My thoughts on this book are mixed. It is well-written in terms of craft. The human interest stories are compelling. It does have some useful suggestions and advice, but I don’t know that it accomplished its own expectation. I am probably cynical when it comes to pursue-your-dreams and live-a-radical-life messages. So, keep that in mind.

The idea of selfless service was not absent, but it wasn’t prominent enough. There wasn’t any effort to resolve tensions. For example: it could be an act of complete selfishness and self-centeredness to leave everything and move to Burundi. It might not be so, but the tension wasn’t explored. Being published by Thomas Nelson, I expected more of a Christian worldview on vocation–finding our purpose in life is found in pursuing God’s kingdom and his righteousness first and the greatest is the least and servant of all. It seemed that kind of message was watered down and, instead, there was some fuzzy, mystical stuff about “calling” and some near motivational guru speak. The message comes across as your failing unless you’re living in some radical, unconventional way. Where does this sort of message leave the Bible’s idea of a blessed life as being a quiet peaceable life with loving family?

Again, it wasn’t all bad. Apparently, many have read it and profited from it.

View all my reviews

Review: On Writing Well: An Informal Guide to Writing Nonfiction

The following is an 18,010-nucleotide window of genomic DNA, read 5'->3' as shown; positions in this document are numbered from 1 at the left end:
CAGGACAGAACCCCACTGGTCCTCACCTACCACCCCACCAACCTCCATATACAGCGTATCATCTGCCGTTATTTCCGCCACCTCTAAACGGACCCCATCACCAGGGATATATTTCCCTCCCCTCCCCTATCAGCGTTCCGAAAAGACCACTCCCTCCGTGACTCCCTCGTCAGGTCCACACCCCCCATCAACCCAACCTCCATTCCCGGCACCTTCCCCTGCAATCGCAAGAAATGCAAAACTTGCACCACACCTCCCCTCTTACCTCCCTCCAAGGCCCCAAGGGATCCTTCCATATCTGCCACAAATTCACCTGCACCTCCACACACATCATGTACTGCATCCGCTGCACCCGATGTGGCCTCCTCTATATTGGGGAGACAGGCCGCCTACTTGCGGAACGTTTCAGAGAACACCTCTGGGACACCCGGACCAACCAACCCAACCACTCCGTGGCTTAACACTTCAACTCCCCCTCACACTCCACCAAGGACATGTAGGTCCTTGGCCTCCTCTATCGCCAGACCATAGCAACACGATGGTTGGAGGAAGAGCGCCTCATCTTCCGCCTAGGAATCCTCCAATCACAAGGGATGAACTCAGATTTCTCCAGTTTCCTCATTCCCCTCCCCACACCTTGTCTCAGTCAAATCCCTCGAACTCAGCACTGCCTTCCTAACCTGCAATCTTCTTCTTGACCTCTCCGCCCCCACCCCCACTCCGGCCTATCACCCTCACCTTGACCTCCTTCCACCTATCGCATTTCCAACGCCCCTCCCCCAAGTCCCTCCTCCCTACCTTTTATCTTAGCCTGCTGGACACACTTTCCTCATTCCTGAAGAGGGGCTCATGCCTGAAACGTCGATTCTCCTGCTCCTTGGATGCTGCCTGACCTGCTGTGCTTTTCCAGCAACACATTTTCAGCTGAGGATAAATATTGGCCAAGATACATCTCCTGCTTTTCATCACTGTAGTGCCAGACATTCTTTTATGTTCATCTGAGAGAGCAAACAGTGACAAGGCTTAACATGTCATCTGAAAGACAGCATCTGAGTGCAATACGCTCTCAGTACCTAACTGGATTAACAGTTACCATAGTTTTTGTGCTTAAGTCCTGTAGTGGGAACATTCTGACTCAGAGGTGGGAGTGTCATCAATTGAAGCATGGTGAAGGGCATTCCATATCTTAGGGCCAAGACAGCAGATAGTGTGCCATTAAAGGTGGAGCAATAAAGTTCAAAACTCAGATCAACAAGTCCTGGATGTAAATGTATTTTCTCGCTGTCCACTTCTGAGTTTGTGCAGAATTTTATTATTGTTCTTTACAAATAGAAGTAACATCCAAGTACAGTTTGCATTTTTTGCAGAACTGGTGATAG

On Writing Well: An Informal Guide to Writing NonfictionOn Writing Well: An Informal Guide to Writing Nonfiction by William Zinsser
My rating: 5 of 5 stars

Everybody recommends some books because everybody recommends them. Being heard or read recommending them lends cachet in certain circles. Recommendations for those books are easy to find, but finding someone who actually read the book and can tell you what is good or useful about it is not easy. Zinsser’s book is not one of those books. Everybody recommends this book because it is excellent and worth reading.

This isn’t a technical grammar manual, but a book on writing clearly. Zinsser uses numerous examples to illustrate his points. If you read nothing else, read the chapter on clutter.

View all my reviews

Review: The 400 Silent Years

The 400 Silent YearsThe 400 Silent Years by H.A. Ironside
My rating: 4 of 5 stars

This is an interesting read. Ironside gives a brief account of the history of the Jews for the four centuries between the end of the Old Testament and the birth of the Messiah, Jesus Christ. It was a period of unrest, fights for independence, unreliable associations, and the struggle for the purification of the nation. Ironside also gives a brief overview of the apocryphal literature of the period. It’s a book worth reading.

View all my reviews

Review: Marks of the Messenger: Knowing, Living and Speaking the Gospel

Marks of the Messenger: Knowing, Living and Speaking the Gospel
Marks of the Messenger: Knowing, Living and Speaking the Gospel by J. Mack Stiles
My rating: 5 of 5 stars

This brief book is an excellent practical guide to personal evangelism. Stiles points out some things that have gone wrong and do go wrong. I appreciated the space he took clarifying the Gospel message that we should share and the examples he used. He gives us a good push where we need to be pushed to be more active and faithful in evangelism. Reading books on evangelism is one way we can improve. I highly recommend this book.

View all my reviews

« Previous PageNext Page »